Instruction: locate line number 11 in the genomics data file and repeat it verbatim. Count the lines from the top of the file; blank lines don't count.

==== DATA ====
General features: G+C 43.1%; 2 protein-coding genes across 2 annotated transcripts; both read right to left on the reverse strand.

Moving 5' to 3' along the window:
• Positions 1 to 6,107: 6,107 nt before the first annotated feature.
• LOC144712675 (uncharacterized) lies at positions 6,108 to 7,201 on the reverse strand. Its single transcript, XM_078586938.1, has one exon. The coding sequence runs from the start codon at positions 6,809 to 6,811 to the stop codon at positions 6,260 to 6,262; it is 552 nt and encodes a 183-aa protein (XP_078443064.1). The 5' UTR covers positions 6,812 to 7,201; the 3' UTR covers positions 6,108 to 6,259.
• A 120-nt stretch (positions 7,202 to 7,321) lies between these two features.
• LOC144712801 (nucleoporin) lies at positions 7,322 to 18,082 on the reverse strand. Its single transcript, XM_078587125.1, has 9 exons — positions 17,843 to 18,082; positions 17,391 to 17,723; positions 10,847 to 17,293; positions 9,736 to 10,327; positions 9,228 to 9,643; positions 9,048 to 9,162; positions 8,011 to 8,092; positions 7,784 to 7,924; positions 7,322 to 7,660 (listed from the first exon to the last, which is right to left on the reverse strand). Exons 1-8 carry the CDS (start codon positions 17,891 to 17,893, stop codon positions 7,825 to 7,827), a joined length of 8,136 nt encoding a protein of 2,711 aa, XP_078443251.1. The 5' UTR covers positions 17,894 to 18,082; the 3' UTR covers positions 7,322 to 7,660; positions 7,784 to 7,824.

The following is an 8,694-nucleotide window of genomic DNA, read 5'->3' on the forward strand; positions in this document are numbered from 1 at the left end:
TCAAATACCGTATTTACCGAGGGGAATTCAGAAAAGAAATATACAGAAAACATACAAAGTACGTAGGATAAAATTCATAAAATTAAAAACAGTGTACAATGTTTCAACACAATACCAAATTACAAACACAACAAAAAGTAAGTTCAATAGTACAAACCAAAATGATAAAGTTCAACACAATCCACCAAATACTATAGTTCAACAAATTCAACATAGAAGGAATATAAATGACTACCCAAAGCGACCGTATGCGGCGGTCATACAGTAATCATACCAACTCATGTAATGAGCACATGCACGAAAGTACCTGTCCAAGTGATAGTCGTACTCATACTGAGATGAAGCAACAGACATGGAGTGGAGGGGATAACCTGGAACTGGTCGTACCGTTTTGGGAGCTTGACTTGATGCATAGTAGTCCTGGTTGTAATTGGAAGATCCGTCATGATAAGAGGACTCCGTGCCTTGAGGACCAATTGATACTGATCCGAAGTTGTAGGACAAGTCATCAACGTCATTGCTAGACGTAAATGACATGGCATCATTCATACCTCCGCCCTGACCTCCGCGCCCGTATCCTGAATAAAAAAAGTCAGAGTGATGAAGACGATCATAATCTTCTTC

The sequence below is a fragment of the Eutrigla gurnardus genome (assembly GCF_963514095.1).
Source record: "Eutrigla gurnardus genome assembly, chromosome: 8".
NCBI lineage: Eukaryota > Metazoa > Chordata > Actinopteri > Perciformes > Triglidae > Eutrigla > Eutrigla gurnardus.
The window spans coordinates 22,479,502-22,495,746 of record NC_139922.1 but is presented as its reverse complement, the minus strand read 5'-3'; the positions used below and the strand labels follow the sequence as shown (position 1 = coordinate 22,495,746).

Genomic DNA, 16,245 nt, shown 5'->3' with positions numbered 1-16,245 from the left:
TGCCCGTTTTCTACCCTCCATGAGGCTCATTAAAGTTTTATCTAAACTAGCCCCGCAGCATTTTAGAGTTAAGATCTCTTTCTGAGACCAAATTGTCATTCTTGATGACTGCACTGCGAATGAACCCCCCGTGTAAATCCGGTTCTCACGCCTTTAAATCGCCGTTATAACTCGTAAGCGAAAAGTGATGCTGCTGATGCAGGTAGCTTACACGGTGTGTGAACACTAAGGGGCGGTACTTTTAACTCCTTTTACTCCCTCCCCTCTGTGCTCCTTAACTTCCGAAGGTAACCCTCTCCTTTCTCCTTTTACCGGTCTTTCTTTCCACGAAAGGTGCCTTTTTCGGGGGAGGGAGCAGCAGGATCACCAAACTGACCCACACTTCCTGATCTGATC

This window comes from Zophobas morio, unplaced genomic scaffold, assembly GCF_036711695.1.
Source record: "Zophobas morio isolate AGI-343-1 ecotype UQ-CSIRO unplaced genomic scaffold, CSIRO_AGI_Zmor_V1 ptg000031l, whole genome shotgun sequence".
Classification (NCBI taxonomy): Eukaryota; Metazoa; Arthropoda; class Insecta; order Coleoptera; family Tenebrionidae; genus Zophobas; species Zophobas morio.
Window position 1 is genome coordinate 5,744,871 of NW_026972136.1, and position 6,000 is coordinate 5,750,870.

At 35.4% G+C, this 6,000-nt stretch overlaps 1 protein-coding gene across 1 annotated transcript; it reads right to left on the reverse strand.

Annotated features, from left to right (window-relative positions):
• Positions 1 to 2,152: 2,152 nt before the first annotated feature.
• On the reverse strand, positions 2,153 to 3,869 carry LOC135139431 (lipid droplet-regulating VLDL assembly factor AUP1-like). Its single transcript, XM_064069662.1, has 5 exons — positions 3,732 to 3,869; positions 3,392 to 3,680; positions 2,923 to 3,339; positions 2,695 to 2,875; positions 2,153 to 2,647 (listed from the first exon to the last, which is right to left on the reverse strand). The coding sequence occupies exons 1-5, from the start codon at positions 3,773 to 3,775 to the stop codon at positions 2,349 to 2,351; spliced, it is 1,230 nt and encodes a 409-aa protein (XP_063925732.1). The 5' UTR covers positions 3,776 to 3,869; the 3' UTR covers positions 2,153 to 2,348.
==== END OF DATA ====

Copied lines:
NCBI lineage: Eukaryota > Metazoa > Chordata > Actinopteri > Perciformes > Triglidae > Eutrigla > Eutrigla gurnardus.